The word "blended" is frequently very confusing when applied to whiskey, largely because it has more than one meaning depending on situation and type of whiskey and because none of those meanings really follows the colloquial definition. I think that most people who were not familiar with the term as it applies to whiskey would think, if they saw it on a whiskey label, that it meant that different casks of aged whiskey were blended together to form the mixture that was subsequently bottled. Well, guess what? Virtually all whiskey on the market is made in that manner, and it's not all labeled as blended. A distiller will usually find a significant variation in flavor and character from barrel to barrel; and if he wants to sell a consistent product, he has to blend barrels together to achieve the character that he's looking for. So, except for the few single-barrel bottlings out there, every bottle of whiskey on the market has been blended, using the conventional definition of the word.
With Irish and Scotch whisk(e)y, though, a different definition is used. Actually, one of two definitions. A blended Scotch whisky is a whisky that has been blended from malt Scotch whisky and grain Scotch whisky. Similarly, a blended Irish whiskey is a whiskey that has been blended from malt Irish whiskey and grain Irish whiskey. Alternately, one could have blended malt Scotch, which is a blend of malt Scotch whisky from different distilleries (ie, what used to be called a vatted malt before the Scotch Whisky Association decided to stick its nose into labeling requirements). In Ireland and Scotland, grain whiskeys are column-distilled to a very high proof (usually close to 190) and usually derive almost all of their character from the barrels that they are aged in.
American and Canadian blended whisk(e)y are different beasts altogether. The United States has a concept of straight whiskey, which is a whiskey distilled from a mash of at least 51% of a particular grain to not greater than 160 proof and aged at no greater than 125 proof in new charred oak barrels for not less than 2 years. American blended whiskey is a blend of American straight whiskey and either grain neutral spirits (ie, spirits distilled from a grain mash to greater than 190 proof) or "light whiskey" (ie, whiskey distilled to greater than 160 proof but less than 190 proof, aged in either new or used oak barrels). Canada doesn't have the concept of straight whisky, but their approach to blended whisky is similar: they blend "flavoring" whiskies that were distilled to a relatively lower proof with grain neutral spirits. In other words, when you see the word "blended" on American or Canadian whisk(e)y, it usually implies a fairly hefty dose of grain neutral spirits in the bottle and a spirit in the glass that is light and subtle in flavor (not always -- it's possible under US liquor laws to have a blended whiskey that is a blend of entirely straight whiskeys, but you can bet that if such a thing ever came into being -- I don't know of one on the market -- it would be labeled in a manner completely different from plain old cheap American blended whiskey). The standard disparagement for these blended whiskeys is that they are "brown vodka" -- largely flavorless and characterless and distinguished from that other flavorless and characterless liquor only by their color. (Note that it's not the case that the bottler just takes aged straight whiskey, adds in a dose of grain neutral spirits fresh off the still, and bottles it. The grain neutral spirits have to be aged for a period of time, too, which means that they lose some of their neutrality.)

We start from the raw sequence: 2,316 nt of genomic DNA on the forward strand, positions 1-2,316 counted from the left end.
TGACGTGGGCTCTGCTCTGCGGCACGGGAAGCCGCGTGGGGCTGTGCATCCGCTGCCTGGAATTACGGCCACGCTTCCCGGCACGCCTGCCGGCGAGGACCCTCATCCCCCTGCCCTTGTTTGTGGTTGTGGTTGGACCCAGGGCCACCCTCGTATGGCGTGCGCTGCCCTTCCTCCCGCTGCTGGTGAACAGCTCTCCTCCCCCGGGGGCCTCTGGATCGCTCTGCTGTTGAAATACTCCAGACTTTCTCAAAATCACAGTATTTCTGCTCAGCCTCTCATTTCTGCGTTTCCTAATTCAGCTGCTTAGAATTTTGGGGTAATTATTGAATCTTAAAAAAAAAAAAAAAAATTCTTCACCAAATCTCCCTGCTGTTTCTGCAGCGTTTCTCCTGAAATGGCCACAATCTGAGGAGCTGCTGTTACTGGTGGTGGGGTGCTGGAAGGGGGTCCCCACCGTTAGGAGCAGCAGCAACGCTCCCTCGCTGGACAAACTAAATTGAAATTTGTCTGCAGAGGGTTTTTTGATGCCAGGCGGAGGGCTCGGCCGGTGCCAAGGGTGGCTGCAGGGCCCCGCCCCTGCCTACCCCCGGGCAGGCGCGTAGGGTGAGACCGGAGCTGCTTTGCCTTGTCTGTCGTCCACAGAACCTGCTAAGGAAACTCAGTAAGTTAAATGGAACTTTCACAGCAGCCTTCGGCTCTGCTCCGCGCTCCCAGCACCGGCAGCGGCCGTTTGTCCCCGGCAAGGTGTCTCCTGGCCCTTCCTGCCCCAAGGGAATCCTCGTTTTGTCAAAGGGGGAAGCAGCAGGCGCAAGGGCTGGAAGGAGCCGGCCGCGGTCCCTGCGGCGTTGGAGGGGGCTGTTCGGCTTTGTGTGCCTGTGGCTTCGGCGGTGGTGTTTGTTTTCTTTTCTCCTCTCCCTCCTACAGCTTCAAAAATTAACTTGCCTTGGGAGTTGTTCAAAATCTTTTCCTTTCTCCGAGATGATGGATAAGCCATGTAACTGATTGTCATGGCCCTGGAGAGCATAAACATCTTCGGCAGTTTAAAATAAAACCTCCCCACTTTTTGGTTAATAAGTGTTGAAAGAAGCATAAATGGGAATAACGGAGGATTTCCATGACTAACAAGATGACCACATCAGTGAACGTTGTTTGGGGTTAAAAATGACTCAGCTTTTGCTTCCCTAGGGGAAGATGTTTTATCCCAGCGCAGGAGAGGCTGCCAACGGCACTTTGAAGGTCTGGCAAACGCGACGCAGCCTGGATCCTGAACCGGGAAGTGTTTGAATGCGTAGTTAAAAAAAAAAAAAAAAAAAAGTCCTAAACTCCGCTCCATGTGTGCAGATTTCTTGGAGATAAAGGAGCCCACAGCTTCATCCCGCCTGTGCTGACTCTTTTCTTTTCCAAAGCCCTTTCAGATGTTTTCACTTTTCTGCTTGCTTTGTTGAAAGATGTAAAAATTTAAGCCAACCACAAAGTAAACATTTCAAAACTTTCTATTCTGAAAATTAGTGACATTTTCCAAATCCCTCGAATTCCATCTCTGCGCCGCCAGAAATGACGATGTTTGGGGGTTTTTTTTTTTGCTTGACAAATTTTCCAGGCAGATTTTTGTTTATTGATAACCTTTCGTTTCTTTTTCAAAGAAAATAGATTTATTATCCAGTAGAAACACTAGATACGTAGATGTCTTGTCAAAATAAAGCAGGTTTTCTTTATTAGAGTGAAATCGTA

Virtually all Canadian whisky sold today is blended. Up until a few weeks ago, I would not have qualified the "all" with "virtually". I had never recalled seeing a Canadian whisky that didn't have the word "blended" on the label. Then I looked closely at the label of Forty Creek Barrel Select Canadian Whisky. "Blended" isn't on it. That's significant. The verbiage on labels of spirits sold in the United States is tightly-regulated by the BATF, and the BATF regulations distinguish between Canadian Whisky and Blended Canadian Whisky. The fact that Forty Creek does not have the word 'blended" on its label is significant. And, in fact, once you look at the matter more closely, you'll find that Forty Creek is in fact very different from the standard Canadian Whisky distiller. Forty Creek is produced by Kittling Ridge Distillery in Grimsby, Ontario, just a hop, skip, and jump from Niagra Falls. The owner, marketer, and master distiller is a former winemaker named John Hall. He owns two German-made pot stills that he uses for all his distillation. His whisky is made from corn, rye, and barley malt, and each grain is distilled and aged separately (usually -- Hall also likes to experiment), then blended together to make the whisky that goes into the bottle. Most of his whisky is distilled once to around 62% alcohol, but some is doubled to 70-75%. And therein lies the reason why this doesn't have to be called blended Canadian whisky: none of its constituents comes close to being 80% alcohol. Nothing close to neutral goes into the whisky; therefore, it doesn't have to be called blended.
It still is Canadian whisky, though. It's not as bold or assertive as American straight whisky. The nose is fruity and nutty (the latter due to the finishing that it gets in ex-Sherry barrels, the Sherry having been made by Hall himself) with some vanilla mixed in. It goes down light and smooth, without a whole lot of flavor. There is a difference of degree, not style, between it and other Canadian whiskies. It's not bad, but it's not mind-blowing.